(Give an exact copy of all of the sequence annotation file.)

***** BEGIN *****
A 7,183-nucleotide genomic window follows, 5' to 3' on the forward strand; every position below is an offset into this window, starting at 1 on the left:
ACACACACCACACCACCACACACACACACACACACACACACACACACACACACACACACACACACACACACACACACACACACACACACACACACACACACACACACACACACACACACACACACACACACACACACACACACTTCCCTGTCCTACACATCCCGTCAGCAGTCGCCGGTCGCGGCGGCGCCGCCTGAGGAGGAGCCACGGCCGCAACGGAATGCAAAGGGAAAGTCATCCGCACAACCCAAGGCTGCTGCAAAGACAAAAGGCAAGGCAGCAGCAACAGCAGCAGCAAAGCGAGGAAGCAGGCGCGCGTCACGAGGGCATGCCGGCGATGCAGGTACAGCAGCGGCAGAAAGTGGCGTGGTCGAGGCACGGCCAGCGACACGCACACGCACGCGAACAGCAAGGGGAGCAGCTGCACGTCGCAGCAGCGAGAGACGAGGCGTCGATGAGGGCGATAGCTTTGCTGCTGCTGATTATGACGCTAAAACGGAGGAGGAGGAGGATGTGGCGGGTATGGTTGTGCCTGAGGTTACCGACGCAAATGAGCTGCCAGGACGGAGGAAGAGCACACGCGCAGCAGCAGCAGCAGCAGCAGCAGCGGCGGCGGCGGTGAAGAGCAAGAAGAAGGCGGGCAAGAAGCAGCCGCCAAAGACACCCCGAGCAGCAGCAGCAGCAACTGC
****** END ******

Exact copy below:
A 7,183-nucleotide genomic window follows, 5' to 3' on the forward strand; every position below is an offset into this window, starting at 1 on the left:
ACACACACCACACCACCACACACACACACACACACACACACACACACACACACACACACACACACACACACACACACACACACACACACACACACACACACACACACACACACACACACACACACACACACACACACACACACTTCCCTGTCCTACACATCCCGTCAGCAGTCGCCGGTCGCGGCGGCGCCGCCTGAGGAGGAGCCACGGCCGCAACGGAATGCAAAGGGAAAGTCATCCGCACAACCCAAGGCTGCTGCAAAGACAAAAGGCAAGGCAGCAGCAACAGCAGCAGCAAAGCGAGGAAGCAGGCGCGCGTCACGAGGGCATGCCGGCGATGCAGGTACAGCAGCGGCAGAAAGTGGCGTGGTCGAGGCACGGCCAGCGACACGCACACGCACGCGAACAGCAAGGGGAGCAGCTGCACGTCGCAGCAGCGAGAGACGAGGCGTCGATGAGGGCGATAGCTTTGCTGCTGCTGATTATGACGCTAAAACGGAGGAGGAGGAGGATGTGGCGGGTATGGTTGTGCCTGAGGTTACCGACGCAAATGAGCTGCCAGGACGGAGGAAGAGCACACGCGCAGCAGCAGCAGCAGCAGCAGCAGCGGCGGCGGCGGTGAAGAGCAAGAAGAAGGCGGGCAAGAAGCAGCCGCCAAAGACACCCCGAGCAGCAGCAGCAGCAACTGC